The U.S. Court of Appeals for the Ninth Circuit has held that a triable issue of fact existed as to whether a D&O insurer was obligated to indemnify its insured for loss stemming from a defective construction lawsuit. S.J. Amoroso Constr. Co. v. Executive Risk Indem., Inc., 2009 WL 1154202 (9th Cir. Apr. 30, 2009). The court held that the misrepresentations at issue in the underlying claim qualified as a wrongful act under the policy, but also determined that the policy’s contract exclusion potentially barred coverage for that claim.
The insured and a second corporation (the Co-Owner), both construction companies, co-owned a limited liability company (the LLC). The Co-Owner entered into a construction contract with a property group in 2000. In 2001, the Co-Owner sought to assign this contract to the LLC. The insured, the Co-Owner, and the LLC agreed to the assignment and sought the property group’s consent. In so doing, the insured’s president told the property group that LLC’s liability was assigned to both owners and, thus, that the LLC was financially stronger than the Co-Owner. In part on the basis of this representation, the property group consented to the assignment. However, the insured later argued that its president was not authorized to make such representations on its behalf.
In 2002, the property group filed a lawsuit against the LLC, the Co-Owner, the LLC’s subcontractors, and the insured, alleging material construction defects. Among other allegations, the property group asserted that the insured misrepresented that the property group would benefit from the assignment of the contract from the Co-Owner to LLP because liability would be assigned to both the Co-Owner and the insured. The insured tendered the claim to its D&O insurer, which denied coverage, and the insured sued. The district court granted summary judgment for the insurer, holding that: (1) the president acted in his individual capacity, and not on behalf of the insured, in making the representations at issue; and (2) the policy’s contract exclusion barred coverage. [That decision was summarized in the December 2007 Executive Summary].
On appeal, the Ninth Circuit disagreed that the claim did not fall under the policy’s insuring agreement because the president was acting in his individual capacity. Citing Farmers Insurance Group v. County of Santa Clara, 11 Cal. 4th 992, 1003 (Cal. 1995), the court noted that “employees may be said to act within the scope of their employment, even when their actions are not authorized by their employer, so long as their actions are not so unusual or startling that it would seem unfair to include the loss resulting from it among other costs of the employer’s business.” Finding that the president’s acts were not so “unusual or startling” that they should be classified as actions taken in his individual capacity, the court held that the alleged misrepresentations qualified as a wrongful act committed by the insured.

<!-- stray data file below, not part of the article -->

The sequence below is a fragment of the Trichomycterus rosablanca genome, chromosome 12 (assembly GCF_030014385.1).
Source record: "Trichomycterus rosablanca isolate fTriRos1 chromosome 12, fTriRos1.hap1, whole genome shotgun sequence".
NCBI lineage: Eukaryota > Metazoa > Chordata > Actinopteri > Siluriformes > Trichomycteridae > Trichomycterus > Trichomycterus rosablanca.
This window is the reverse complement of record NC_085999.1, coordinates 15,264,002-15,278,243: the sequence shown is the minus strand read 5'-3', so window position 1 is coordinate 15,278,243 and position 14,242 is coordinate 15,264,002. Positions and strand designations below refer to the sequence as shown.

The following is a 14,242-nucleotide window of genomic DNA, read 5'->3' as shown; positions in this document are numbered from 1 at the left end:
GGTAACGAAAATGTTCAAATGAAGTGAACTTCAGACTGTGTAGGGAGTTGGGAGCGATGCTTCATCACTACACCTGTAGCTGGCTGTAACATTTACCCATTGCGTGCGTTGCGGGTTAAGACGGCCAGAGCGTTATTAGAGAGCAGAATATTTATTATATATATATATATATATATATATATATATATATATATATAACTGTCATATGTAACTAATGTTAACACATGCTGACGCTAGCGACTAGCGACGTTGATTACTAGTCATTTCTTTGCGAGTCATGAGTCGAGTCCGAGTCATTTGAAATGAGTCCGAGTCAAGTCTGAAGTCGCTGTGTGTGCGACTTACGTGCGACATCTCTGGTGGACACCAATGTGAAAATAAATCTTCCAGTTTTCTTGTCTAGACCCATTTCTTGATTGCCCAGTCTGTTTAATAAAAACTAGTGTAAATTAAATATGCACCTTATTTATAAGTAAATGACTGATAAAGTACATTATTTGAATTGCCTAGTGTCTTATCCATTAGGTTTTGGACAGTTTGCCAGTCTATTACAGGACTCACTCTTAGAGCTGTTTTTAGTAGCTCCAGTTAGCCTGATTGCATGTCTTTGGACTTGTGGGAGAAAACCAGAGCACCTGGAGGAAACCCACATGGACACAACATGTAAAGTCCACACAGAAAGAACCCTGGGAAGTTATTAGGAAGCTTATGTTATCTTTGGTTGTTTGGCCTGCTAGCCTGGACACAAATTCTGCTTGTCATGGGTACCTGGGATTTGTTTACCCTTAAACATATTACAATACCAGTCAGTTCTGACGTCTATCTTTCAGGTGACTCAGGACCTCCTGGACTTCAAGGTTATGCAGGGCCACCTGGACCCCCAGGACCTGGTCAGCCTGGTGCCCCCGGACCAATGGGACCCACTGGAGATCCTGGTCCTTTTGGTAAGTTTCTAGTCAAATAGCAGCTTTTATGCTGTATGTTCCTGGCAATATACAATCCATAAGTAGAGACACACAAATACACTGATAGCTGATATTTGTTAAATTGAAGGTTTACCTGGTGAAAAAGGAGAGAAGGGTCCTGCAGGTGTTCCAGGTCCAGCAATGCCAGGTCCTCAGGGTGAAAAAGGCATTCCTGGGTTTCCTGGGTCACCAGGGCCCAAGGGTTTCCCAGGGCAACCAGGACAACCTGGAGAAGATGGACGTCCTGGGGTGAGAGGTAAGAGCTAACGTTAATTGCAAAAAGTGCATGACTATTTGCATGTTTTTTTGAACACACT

The Ninth Circuit also held that the district court erred by granting summary judgment for the insurer based on the existence of a contract exclusion in the policy. The contract exclusion excluded claims “arising from” liability “under any written or oral contract or agreement.” The court noted that the underlying claim alleged, in part, that the insured made misrepresentations that induced the property group to contract with the LLC: “[t]his theory of liability . . . depends on the fact that [the insured] was not a party to the construction contract and, therefore, did not have liability under the contract.” Under this theory, the court held, the insured’s liability was not liability under a contract or agreement, as required by the contract exclusion. However, the court further held that a triable issue of fact remained with respect to whether the president’s statements to the property group created a separate contract or agreement. If so, the court reasoned, the insured’s liability would arise under such contract or agreement and the contract exclusion would bar coverage.